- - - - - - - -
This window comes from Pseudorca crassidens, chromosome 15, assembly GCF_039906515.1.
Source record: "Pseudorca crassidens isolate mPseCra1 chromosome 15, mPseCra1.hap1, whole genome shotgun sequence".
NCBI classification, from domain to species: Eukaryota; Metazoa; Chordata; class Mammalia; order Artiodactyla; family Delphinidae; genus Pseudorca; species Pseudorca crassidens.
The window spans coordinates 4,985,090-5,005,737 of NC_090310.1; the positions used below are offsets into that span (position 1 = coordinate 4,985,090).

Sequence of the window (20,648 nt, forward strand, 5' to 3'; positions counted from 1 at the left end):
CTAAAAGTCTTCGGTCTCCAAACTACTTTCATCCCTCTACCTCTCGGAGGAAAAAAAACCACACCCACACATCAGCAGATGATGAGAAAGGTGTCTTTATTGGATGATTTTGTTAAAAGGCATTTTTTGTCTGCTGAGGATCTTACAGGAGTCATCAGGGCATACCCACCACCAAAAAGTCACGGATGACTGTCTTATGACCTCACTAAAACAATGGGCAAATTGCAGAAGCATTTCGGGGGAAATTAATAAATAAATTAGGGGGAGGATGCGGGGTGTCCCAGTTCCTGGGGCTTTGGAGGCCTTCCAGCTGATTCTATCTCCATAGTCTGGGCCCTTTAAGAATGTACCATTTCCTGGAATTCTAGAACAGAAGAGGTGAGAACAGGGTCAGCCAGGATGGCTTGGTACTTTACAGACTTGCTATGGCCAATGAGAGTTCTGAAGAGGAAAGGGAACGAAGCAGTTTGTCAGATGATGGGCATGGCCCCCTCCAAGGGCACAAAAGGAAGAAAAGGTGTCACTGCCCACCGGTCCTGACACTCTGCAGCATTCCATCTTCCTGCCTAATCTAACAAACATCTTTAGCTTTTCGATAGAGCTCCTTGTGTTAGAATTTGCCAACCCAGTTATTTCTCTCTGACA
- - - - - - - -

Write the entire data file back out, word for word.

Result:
This window comes from Pseudorca crassidens, chromosome 15, assembly GCF_039906515.1.
Source record: "Pseudorca crassidens isolate mPseCra1 chromosome 15, mPseCra1.hap1, whole genome shotgun sequence".
NCBI classification, from domain to species: Eukaryota; Metazoa; Chordata; class Mammalia; order Artiodactyla; family Delphinidae; genus Pseudorca; species Pseudorca crassidens.
The window spans coordinates 4,985,090-5,005,737 of NC_090310.1; the positions used below are offsets into that span (position 1 = coordinate 4,985,090).

Sequence of the window (20,648 nt, forward strand, 5' to 3'; positions counted from 1 at the left end):
CTAAAAGTCTTCGGTCTCCAAACTACTTTCATCCCTCTACCTCTCGGAGGAAAAAAAACCACACCCACACATCAGCAGATGATGAGAAAGGTGTCTTTATTGGATGATTTTGTTAAAAGGCATTTTTTGTCTGCTGAGGATCTTACAGGAGTCATCAGGGCATACCCACCACCAAAAAGTCACGGATGACTGTCTTATGACCTCACTAAAACAATGGGCAAATTGCAGAAGCATTTCGGGGGAAATTAATAAATAAATTAGGGGGAGGATGCGGGGTGTCCCAGTTCCTGGGGCTTTGGAGGCCTTCCAGCTGATTCTATCTCCATAGTCTGGGCCCTTTAAGAATGTACCATTTCCTGGAATTCTAGAACAGAAGAGGTGAGAACAGGGTCAGCCAGGATGGCTTGGTACTTTACAGACTTGCTATGGCCAATGAGAGTTCTGAAGAGGAAAGGGAACGAAGCAGTTTGTCAGATGATGGGCATGGCCCCCTCCAAGGGCACAAAAGGAAGAAAAGGTGTCACTGCCCACCGGTCCTGACACTCTGCAGCATTCCATCTTCCTGCCTAATCTAACAAACATCTTTAGCTTTTCGATAGAGCTCCTTGTGTTAGAATTTGCCAACCCAGTTATTTCTCTCTGACA